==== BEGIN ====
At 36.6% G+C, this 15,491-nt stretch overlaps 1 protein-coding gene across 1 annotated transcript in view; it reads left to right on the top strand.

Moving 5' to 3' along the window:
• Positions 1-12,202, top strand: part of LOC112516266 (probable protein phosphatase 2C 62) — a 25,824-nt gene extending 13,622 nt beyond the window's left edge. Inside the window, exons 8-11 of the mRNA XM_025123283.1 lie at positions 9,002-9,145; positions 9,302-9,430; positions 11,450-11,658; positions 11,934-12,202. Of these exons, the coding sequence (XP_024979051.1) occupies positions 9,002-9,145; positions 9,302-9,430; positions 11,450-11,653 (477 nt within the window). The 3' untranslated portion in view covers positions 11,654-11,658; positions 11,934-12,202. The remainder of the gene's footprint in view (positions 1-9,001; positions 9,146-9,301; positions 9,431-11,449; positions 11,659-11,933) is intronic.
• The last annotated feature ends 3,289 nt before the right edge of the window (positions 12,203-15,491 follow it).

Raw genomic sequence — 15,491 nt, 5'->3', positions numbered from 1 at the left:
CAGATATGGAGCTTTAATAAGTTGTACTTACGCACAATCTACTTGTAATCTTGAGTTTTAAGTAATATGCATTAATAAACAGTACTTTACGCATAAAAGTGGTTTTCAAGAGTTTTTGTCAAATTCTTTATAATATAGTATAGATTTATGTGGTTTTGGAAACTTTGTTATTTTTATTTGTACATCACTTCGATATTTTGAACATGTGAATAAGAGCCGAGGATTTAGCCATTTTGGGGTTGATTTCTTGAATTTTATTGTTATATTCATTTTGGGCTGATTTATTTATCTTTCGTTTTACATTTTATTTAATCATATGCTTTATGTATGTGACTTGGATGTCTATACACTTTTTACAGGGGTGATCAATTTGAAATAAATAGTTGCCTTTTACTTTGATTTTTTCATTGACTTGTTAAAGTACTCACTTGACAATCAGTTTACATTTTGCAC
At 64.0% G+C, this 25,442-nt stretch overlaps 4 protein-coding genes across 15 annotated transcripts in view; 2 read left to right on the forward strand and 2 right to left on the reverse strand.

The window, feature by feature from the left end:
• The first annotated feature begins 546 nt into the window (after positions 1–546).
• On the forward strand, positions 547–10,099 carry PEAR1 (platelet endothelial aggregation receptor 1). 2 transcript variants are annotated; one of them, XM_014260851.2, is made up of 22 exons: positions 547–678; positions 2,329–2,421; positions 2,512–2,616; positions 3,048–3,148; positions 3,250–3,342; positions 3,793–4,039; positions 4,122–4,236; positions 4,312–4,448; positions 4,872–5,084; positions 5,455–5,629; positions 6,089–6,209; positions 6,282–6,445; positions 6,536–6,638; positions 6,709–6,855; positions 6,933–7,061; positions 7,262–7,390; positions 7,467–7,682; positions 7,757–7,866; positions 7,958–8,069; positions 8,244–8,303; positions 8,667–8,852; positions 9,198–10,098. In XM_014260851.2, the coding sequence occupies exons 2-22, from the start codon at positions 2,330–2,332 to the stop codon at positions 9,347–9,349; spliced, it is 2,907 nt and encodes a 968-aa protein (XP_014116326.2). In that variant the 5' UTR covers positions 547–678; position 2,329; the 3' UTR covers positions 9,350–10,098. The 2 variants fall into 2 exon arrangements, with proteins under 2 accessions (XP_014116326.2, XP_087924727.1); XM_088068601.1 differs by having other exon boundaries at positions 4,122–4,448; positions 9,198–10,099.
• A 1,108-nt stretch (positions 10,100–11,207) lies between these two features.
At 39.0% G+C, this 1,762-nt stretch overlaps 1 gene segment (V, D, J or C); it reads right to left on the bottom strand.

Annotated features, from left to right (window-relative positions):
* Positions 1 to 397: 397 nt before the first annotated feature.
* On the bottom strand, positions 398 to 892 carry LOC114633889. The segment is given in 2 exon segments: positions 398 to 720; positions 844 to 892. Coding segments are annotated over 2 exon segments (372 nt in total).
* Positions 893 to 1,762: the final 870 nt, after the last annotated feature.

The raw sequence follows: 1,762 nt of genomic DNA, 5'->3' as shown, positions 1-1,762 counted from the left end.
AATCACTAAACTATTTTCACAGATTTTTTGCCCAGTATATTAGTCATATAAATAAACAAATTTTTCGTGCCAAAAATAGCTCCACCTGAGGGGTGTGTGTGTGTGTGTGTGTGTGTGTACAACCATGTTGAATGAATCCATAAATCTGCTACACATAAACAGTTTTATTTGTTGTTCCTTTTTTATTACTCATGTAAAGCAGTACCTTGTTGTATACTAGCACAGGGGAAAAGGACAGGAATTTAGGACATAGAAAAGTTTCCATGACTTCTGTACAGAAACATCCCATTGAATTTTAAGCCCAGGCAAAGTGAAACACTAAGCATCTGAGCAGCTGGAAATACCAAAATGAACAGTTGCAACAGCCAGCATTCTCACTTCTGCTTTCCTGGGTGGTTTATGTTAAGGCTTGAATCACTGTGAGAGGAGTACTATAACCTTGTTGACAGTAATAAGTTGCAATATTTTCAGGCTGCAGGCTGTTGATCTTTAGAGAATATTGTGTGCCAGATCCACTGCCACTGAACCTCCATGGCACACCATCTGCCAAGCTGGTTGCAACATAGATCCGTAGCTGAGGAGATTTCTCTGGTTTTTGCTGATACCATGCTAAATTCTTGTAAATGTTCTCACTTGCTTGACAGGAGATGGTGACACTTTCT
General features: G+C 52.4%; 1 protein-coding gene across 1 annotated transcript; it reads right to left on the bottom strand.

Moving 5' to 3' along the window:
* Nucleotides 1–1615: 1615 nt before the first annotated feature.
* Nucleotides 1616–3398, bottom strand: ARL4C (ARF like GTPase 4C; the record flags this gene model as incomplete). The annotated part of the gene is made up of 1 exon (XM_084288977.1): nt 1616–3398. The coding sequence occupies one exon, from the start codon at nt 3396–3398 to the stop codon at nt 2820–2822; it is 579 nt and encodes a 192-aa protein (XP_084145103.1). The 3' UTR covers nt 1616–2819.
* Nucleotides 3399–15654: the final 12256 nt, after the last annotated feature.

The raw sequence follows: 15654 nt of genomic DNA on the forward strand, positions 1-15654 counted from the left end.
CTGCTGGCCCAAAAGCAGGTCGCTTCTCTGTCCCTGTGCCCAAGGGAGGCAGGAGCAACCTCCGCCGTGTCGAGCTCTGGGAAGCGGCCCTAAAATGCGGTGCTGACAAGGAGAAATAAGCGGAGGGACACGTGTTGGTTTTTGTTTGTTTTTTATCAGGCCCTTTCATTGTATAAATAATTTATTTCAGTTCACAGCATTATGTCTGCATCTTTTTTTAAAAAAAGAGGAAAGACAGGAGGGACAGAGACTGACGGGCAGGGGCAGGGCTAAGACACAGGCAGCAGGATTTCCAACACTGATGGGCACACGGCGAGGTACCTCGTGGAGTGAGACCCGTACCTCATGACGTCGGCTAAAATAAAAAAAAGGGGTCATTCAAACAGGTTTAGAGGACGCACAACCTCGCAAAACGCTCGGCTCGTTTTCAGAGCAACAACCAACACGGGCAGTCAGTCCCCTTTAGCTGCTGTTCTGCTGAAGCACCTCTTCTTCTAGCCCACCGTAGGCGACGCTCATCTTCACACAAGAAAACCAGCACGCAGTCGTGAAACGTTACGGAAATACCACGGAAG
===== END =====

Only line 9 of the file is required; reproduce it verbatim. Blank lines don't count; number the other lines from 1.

• The first annotated feature begins 546 nt into the window (after positions 1–546).